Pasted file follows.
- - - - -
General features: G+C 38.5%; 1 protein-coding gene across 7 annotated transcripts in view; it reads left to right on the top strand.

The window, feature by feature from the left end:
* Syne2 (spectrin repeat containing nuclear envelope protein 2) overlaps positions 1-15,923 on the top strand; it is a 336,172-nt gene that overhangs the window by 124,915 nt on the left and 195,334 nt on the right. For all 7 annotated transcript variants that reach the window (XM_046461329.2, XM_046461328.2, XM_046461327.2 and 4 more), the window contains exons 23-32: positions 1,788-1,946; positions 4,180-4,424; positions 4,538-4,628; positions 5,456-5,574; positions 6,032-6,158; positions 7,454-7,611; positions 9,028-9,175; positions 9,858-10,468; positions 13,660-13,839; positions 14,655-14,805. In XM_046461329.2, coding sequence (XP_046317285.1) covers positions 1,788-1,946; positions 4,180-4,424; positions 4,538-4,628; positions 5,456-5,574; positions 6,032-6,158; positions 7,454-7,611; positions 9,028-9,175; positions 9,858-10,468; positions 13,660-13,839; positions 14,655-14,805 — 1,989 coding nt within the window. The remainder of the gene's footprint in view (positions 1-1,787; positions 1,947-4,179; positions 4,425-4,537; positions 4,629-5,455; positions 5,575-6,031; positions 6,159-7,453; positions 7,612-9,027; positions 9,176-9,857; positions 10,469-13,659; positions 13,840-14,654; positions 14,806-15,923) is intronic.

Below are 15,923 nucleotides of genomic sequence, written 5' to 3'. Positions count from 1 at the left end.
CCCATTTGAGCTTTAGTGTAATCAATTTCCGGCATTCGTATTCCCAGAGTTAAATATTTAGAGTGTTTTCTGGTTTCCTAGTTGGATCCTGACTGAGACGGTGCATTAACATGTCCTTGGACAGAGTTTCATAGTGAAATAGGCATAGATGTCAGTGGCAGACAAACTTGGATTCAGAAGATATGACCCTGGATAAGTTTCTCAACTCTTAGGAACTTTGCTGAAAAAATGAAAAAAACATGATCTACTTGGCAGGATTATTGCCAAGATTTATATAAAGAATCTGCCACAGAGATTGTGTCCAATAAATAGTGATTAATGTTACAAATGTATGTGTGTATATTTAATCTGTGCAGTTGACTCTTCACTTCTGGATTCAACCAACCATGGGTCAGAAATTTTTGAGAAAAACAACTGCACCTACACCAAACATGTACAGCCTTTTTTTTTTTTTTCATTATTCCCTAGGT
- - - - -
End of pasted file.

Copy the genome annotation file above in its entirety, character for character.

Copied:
General features: G+C 38.5%; 1 protein-coding gene across 7 annotated transcripts in view; it reads left to right on the top strand.

The window, feature by feature from the left end:
* Syne2 (spectrin repeat containing nuclear envelope protein 2) overlaps positions 1-15,923 on the top strand; it is a 336,172-nt gene that overhangs the window by 124,915 nt on the left and 195,334 nt on the right. For all 7 annotated transcript variants that reach the window (XM_046461329.2, XM_046461328.2, XM_046461327.2 and 4 more), the window contains exons 23-32: positions 1,788-1,946; positions 4,180-4,424; positions 4,538-4,628; positions 5,456-5,574; positions 6,032-6,158; positions 7,454-7,611; positions 9,028-9,175; positions 9,858-10,468; positions 13,660-13,839; positions 14,655-14,805. In XM_046461329.2, coding sequence (XP_046317285.1) covers positions 1,788-1,946; positions 4,180-4,424; positions 4,538-4,628; positions 5,456-5,574; positions 6,032-6,158; positions 7,454-7,611; positions 9,028-9,175; positions 9,858-10,468; positions 13,660-13,839; positions 14,655-14,805 — 1,989 coding nt within the window. The remainder of the gene's footprint in view (positions 1-1,787; positions 1,947-4,179; positions 4,425-4,537; positions 4,629-5,455; positions 5,575-6,031; positions 6,159-7,453; positions 7,612-9,027; positions 9,176-9,857; positions 10,469-13,659; positions 13,840-14,654; positions 14,806-15,923) is intronic.

Below are 15,923 nucleotides of genomic sequence, written 5' to 3'. Positions count from 1 at the left end.
CCCATTTGAGCTTTAGTGTAATCAATTTCCGGCATTCGTATTCCCAGAGTTAAATATTTAGAGTGTTTTCTGGTTTCCTAGTTGGATCCTGACTGAGACGGTGCATTAACATGTCCTTGGACAGAGTTTCATAGTGAAATAGGCATAGATGTCAGTGGCAGACAAACTTGGATTCAGAAGATATGACCCTGGATAAGTTTCTCAACTCTTAGGAACTTTGCTGAAAAAATGAAAAAAACATGATCTACTTGGCAGGATTATTGCCAAGATTTATATAAAGAATCTGCCACAGAGATTGTGTCCAATAAATAGTGATTAATGTTACAAATGTATGTGTGTATATTTAATCTGTGCAGTTGACTCTTCACTTCTGGATTCAACCAACCATGGGTCAGAAATTTTTGAGAAAAACAACTGCACCTACACCAAACATGTACAGCCTTTTTTTTTTTTTTCATTATTCCCTAGGT